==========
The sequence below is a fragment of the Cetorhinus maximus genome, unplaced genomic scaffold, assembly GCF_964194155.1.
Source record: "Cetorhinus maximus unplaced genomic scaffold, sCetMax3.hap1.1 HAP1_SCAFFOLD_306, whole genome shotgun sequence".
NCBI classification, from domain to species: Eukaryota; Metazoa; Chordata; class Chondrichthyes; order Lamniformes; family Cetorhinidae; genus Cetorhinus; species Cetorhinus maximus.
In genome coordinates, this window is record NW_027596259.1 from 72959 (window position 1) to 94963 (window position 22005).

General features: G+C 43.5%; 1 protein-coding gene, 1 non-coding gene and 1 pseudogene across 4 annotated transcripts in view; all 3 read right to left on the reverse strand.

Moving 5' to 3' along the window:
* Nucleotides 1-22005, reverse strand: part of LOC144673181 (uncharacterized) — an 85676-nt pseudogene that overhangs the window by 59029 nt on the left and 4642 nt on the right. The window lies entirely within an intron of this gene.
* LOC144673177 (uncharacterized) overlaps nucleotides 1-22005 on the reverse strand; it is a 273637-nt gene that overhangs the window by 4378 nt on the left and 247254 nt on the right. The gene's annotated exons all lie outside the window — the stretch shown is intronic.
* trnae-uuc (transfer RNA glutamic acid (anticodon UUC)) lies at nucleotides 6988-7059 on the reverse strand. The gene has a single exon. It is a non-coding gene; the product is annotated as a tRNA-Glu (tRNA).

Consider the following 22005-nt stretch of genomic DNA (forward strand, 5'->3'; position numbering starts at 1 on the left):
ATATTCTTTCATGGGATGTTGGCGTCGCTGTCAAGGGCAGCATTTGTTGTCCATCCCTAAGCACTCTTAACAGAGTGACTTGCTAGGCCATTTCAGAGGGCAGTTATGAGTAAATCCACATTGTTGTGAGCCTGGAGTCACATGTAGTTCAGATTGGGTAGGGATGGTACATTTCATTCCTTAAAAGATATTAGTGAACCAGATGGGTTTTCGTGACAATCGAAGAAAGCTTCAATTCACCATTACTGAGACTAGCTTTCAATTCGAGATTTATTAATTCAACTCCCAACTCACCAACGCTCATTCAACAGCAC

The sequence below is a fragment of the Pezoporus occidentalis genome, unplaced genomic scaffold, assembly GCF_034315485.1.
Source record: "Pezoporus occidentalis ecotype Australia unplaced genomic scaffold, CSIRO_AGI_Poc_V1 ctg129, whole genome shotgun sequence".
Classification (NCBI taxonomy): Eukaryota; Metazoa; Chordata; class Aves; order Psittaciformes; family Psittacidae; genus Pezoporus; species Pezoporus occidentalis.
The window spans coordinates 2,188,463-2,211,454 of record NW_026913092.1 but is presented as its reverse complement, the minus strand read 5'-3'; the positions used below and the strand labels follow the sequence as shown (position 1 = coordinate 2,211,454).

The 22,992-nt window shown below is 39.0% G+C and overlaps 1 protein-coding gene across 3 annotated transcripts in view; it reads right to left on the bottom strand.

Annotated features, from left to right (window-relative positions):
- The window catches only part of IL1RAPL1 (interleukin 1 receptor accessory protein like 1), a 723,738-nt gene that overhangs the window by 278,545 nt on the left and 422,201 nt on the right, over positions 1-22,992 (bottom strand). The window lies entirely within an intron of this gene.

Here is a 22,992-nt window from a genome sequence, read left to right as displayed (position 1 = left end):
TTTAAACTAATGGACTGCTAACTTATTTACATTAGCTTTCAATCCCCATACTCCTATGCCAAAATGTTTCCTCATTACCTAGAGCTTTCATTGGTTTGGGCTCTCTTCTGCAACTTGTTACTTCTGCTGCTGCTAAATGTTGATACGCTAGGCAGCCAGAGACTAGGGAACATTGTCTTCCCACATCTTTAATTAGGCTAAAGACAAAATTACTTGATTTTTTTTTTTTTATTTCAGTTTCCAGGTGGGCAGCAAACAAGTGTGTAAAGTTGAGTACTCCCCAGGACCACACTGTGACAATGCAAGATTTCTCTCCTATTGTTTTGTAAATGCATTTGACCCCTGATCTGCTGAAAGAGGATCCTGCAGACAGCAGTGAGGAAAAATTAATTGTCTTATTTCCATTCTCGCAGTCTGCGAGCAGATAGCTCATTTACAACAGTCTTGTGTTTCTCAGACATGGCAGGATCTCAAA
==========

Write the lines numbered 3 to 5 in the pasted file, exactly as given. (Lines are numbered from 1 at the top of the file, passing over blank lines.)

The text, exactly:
NCBI classification, from domain to species: Eukaryota; Metazoa; Chordata; class Chondrichthyes; order Lamniformes; family Cetorhinidae; genus Cetorhinus; species Cetorhinus maximus.
In genome coordinates, this window is record NW_027596259.1 from 72959 (window position 1) to 94963 (window position 22005).

General features: G+C 43.5%; 1 protein-coding gene, 1 non-coding gene and 1 pseudogene across 4 annotated transcripts in view; all 3 read right to left on the reverse strand.